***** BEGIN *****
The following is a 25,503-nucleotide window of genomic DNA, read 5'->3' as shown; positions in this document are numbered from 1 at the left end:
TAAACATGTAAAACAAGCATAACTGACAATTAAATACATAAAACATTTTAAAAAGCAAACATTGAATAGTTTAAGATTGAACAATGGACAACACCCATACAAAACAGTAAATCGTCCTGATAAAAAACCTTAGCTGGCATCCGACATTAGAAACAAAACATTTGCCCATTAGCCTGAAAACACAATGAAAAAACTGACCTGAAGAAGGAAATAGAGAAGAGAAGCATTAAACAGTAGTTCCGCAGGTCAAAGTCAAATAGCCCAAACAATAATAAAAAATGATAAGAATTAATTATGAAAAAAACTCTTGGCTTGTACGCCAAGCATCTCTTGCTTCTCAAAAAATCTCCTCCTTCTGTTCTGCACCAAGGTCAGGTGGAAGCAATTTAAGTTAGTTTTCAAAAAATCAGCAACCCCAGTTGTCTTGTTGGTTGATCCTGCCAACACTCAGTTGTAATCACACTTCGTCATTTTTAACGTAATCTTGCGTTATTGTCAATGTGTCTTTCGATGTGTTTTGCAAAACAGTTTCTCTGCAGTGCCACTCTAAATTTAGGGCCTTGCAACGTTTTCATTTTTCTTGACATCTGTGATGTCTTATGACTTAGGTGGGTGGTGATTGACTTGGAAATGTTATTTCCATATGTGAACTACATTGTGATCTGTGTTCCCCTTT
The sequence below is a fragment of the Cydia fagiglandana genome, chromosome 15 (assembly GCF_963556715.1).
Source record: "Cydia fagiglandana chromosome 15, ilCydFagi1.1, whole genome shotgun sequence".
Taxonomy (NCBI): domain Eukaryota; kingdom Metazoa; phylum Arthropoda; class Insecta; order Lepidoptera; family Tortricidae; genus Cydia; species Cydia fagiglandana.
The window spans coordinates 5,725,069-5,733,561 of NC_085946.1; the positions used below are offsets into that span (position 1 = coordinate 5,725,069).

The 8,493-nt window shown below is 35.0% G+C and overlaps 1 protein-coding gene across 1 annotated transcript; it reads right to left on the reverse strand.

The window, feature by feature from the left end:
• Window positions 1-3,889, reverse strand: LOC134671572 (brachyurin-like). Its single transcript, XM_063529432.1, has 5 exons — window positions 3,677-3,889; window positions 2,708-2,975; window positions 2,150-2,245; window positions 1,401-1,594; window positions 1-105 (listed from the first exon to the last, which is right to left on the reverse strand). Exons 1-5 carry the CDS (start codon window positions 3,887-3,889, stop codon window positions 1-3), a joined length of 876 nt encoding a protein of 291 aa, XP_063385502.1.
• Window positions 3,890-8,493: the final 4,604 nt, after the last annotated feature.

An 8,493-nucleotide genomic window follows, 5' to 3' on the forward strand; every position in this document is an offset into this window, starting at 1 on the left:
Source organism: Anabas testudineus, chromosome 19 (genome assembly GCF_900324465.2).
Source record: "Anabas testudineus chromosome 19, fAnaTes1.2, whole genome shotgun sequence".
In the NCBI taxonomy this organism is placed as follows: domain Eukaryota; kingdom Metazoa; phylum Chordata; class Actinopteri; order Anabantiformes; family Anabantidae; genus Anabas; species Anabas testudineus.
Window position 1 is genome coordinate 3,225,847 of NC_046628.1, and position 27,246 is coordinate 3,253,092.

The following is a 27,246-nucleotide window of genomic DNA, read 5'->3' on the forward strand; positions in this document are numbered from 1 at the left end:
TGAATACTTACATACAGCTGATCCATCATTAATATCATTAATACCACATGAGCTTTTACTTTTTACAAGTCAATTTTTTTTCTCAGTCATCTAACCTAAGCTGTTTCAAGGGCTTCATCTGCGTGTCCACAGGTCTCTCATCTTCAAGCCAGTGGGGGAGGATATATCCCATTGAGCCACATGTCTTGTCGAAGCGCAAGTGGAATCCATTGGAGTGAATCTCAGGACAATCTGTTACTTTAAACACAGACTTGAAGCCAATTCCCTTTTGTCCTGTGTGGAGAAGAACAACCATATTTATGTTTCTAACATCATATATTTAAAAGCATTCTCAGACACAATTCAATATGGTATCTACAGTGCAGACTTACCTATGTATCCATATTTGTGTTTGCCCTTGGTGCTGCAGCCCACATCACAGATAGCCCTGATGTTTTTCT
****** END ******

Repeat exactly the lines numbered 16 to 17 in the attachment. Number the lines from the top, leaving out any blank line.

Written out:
The following is a 27,246-nucleotide window of genomic DNA, read 5'->3' on the forward strand; positions in this document are numbered from 1 at the left end:
TGAATACTTACATACAGCTGATCCATCATTAATATCATTAATACCACATGAGCTTTTACTTTTTACAAGTCAATTTTTTTTCTCAGTCATCTAACCTAAGCTGTTTCAAGGGCTTCATCTGCGTGTCCACAGGTCTCTCATCTTCAAGCCAGTGGGGGAGGATATATCCCATTGAGCCACATGTCTTGTCGAAGCGCAAGTGGAATCCATTGGAGTGAATCTCAGGACAATCTGTTACTTTAAACACAGACTTGAAGCCAATTCCCTTTTGTCCTGTGTGGAGAAGAACAACCATATTTATGTTTCTAACATCATATATTTAAAAGCATTCTCAGACACAATTCAATATGGTATCTACAGTGCAGACTTACCTATGTATCCATATTTGTGTTTGCCCTTGGTGCTGCAGCCCACATCACAGATAGCCCTGATGTTTTTCT